In addition, Ronald O. Perelman, investor and CEO of MacAndrews & Forbes, has given over $30 million to study breast and ovarian cancer. Working alongside UCLA's cancer research center, his donations led to the development of Herceptin, a drug for treating certain variations of breast cancer.
A great example of how the private sector can supplement and influence the government funding can be seen in how research for the brain has progressed. Announced in 2013, a $3 billion US government initiative Brain Activity Mapping has the goal to map the human brain, a goal that could significantly advance human health, psychology and computing systems. This government initiative will be working off of the advancements made by Paul Allen, co-founder of Microsoft, who has contributed over $500 million towards brain research. In 2003, he set up the Allen Institute for Brain Science, which created an atlas for the mouse brain and its internal connections. This information will be a stepping stone for the government funded research mapping the human brain.
In addition to addressing the public health issues in the US, many benefactors are turning their attention overseas to combat major health concerns of developing nations. From these, Bill and Melinda Gates have been making an exceptional effort to increase global health, eradicate deadly diseases, and improving overall quality of life. Their Bill and Melinda Gates Foundation, controlled along with Warren Buffett, has contributed over $25 billion to global health with initiatives for vaccinations and research into advanced cures. Furthermore, they have encouraged additional philanthropy from wealthy individuals for charity and research by creating The Giving Pledge, a pledge for the wealthy to donate the majority of their wealth, and which has been taken by 116 people already, many of whom appear in the chart above.
Among the initiatives the Bill and Melinda Gates Foundation has sponsored include the development of closed loop free standing toilets, which could sanitarily operate without a plumbing connection. UNICEF estimates that over 1.5 million children die each year due to diarrheal disease, which is a result of open defecation, and it is estimated that over 2.5 billion do not have access to an effective sanitation system. With the initiative launched in 2011, researchers at the California Institute of Technology are supposed to have a product by early 2015.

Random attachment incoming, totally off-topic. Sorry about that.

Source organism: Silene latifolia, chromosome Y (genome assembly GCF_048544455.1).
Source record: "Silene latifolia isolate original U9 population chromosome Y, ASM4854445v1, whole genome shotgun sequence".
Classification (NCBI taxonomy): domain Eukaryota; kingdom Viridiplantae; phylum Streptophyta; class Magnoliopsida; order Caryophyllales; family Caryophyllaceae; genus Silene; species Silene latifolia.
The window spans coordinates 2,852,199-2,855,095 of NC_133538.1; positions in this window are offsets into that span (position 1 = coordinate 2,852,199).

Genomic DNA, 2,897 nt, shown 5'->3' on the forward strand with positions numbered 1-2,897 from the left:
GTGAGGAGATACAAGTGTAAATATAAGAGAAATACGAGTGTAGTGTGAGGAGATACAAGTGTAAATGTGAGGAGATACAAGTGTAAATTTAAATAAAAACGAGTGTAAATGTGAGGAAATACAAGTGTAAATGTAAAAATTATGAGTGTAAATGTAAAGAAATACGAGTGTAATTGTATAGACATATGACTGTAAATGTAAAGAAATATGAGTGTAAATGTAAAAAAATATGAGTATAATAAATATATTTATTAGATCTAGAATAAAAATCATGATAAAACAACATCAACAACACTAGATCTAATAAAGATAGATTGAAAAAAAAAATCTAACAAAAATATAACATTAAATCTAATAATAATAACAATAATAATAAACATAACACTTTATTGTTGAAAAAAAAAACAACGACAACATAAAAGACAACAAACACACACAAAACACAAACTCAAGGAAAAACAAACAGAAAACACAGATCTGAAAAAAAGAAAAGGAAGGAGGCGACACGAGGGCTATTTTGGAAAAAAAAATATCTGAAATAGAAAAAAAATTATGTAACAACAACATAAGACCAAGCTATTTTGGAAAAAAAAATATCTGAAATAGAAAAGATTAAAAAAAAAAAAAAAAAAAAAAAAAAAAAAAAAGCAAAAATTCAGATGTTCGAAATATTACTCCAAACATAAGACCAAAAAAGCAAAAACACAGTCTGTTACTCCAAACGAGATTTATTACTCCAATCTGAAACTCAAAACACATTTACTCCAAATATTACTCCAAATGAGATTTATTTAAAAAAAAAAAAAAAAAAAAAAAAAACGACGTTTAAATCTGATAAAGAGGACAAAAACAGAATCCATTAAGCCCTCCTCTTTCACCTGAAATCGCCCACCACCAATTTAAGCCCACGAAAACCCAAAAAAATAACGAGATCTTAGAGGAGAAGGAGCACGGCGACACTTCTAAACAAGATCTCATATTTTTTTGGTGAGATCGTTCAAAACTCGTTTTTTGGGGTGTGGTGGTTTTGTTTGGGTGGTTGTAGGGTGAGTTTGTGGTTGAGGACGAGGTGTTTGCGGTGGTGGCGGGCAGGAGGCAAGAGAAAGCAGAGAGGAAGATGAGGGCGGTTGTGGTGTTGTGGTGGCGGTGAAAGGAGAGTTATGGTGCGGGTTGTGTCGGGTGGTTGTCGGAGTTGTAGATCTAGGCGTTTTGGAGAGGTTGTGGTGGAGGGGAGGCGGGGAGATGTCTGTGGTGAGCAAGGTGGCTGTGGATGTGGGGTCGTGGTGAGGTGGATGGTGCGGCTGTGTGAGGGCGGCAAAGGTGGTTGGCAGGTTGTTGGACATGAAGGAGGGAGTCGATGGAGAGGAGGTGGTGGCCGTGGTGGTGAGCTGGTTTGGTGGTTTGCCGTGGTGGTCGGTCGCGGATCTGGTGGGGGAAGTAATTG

Michael Bloomberg, a champion for domestic public health issues both in and out of office, has recently provided funding for Little Sun, a company which introduced a solar-powered lamp in 2012. The goal is to provide a cheap lamp that would replace kerosene lamps in areas without electricity. The amount of carbon dioxide in the fumes from kerosene lamps are a major health concern in these areas, and especially for children. Bloomberg's foundation estimates that breathing a kerosene lamp for one hour has the same effects as smoking half of a pack of cigarettes. Not only would these lamps improve the quality of life, but they would create a huge improvement in overall public health.
With increasing numbers of private funding in life-sciences, new technologies and processes are either underway or right around the corner. Private companies capitalizing on benefactor-supported life science breakthroughs should have an excellent opportunity to utilize the R&D Tax Credit to support commercial product development.
Charles R Goulding Attorney/CPA, is the President of R&D Tax Savers.
Daniel Audette is a Senior Tax Analyst with R&D Tax Savers.
Andrea Albanese is a Project Manager with R&D Tax Savers.